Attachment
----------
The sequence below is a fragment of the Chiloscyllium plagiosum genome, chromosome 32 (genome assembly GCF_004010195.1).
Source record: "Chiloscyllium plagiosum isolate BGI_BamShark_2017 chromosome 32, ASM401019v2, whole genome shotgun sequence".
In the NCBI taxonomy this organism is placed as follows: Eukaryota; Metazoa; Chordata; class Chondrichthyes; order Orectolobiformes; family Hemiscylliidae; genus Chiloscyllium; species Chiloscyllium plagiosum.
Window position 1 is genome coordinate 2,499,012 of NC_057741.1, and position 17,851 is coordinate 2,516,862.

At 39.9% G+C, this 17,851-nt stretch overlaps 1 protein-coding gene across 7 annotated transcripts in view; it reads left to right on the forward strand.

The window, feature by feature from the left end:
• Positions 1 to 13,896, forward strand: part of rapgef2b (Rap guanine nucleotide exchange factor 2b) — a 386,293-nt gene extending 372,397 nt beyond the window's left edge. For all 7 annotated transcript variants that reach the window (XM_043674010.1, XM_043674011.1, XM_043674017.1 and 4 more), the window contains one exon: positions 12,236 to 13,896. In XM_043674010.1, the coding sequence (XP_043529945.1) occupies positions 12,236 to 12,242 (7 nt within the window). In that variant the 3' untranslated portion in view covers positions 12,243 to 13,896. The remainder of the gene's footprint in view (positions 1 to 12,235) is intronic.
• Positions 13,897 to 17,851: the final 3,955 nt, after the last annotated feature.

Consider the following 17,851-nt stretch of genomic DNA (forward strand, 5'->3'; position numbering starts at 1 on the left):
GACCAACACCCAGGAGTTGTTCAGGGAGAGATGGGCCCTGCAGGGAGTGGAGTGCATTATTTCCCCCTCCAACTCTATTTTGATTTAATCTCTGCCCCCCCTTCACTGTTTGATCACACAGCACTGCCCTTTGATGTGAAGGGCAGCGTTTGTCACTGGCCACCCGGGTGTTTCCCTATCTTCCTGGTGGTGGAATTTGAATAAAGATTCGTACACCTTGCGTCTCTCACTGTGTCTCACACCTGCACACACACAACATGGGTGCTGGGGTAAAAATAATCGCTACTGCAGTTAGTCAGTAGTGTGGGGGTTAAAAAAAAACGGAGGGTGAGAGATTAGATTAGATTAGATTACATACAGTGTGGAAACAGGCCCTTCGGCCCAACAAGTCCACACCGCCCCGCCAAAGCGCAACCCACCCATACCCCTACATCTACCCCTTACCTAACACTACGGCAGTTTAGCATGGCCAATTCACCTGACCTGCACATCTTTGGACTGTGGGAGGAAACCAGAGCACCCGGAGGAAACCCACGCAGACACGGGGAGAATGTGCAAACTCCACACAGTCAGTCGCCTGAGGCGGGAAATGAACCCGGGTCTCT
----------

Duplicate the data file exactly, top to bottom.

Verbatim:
The sequence below is a fragment of the Chiloscyllium plagiosum genome, chromosome 32 (genome assembly GCF_004010195.1).
Source record: "Chiloscyllium plagiosum isolate BGI_BamShark_2017 chromosome 32, ASM401019v2, whole genome shotgun sequence".
In the NCBI taxonomy this organism is placed as follows: Eukaryota; Metazoa; Chordata; class Chondrichthyes; order Orectolobiformes; family Hemiscylliidae; genus Chiloscyllium; species Chiloscyllium plagiosum.
Window position 1 is genome coordinate 2,499,012 of NC_057741.1, and position 17,851 is coordinate 2,516,862.

At 39.9% G+C, this 17,851-nt stretch overlaps 1 protein-coding gene across 7 annotated transcripts in view; it reads left to right on the forward strand.

The window, feature by feature from the left end:
• Positions 1 to 13,896, forward strand: part of rapgef2b (Rap guanine nucleotide exchange factor 2b) — a 386,293-nt gene extending 372,397 nt beyond the window's left edge. For all 7 annotated transcript variants that reach the window (XM_043674010.1, XM_043674011.1, XM_043674017.1 and 4 more), the window contains one exon: positions 12,236 to 13,896. In XM_043674010.1, the coding sequence (XP_043529945.1) occupies positions 12,236 to 12,242 (7 nt within the window). In that variant the 3' untranslated portion in view covers positions 12,243 to 13,896. The remainder of the gene's footprint in view (positions 1 to 12,235) is intronic.
• Positions 13,897 to 17,851: the final 3,955 nt, after the last annotated feature.

Consider the following 17,851-nt stretch of genomic DNA (forward strand, 5'->3'; position numbering starts at 1 on the left):
GACCAACACCCAGGAGTTGTTCAGGGAGAGATGGGCCCTGCAGGGAGTGGAGTGCATTATTTCCCCCTCCAACTCTATTTTGATTTAATCTCTGCCCCCCCTTCACTGTTTGATCACACAGCACTGCCCTTTGATGTGAAGGGCAGCGTTTGTCACTGGCCACCCGGGTGTTTCCCTATCTTCCTGGTGGTGGAATTTGAATAAAGATTCGTACACCTTGCGTCTCTCACTGTGTCTCACACCTGCACACACACAACATGGGTGCTGGGGTAAAAATAATCGCTACTGCAGTTAGTCAGTAGTGTGGGGGTTAAAAAAAAACGGAGGGTGAGAGATTAGATTAGATTAGATTACATACAGTGTGGAAACAGGCCCTTCGGCCCAACAAGTCCACACCGCCCCGCCAAAGCGCAACCCACCCATACCCCTACATCTACCCCTTACCTAACACTACGGCAGTTTAGCATGGCCAATTCACCTGACCTGCACATCTTTGGACTGTGGGAGGAAACCAGAGCACCCGGAGGAAACCCACGCAGACACGGGGAGAATGTGCAAACTCCACACAGTCAGTCGCCTGAGGCGGGAAATGAACCCGGGTCTCT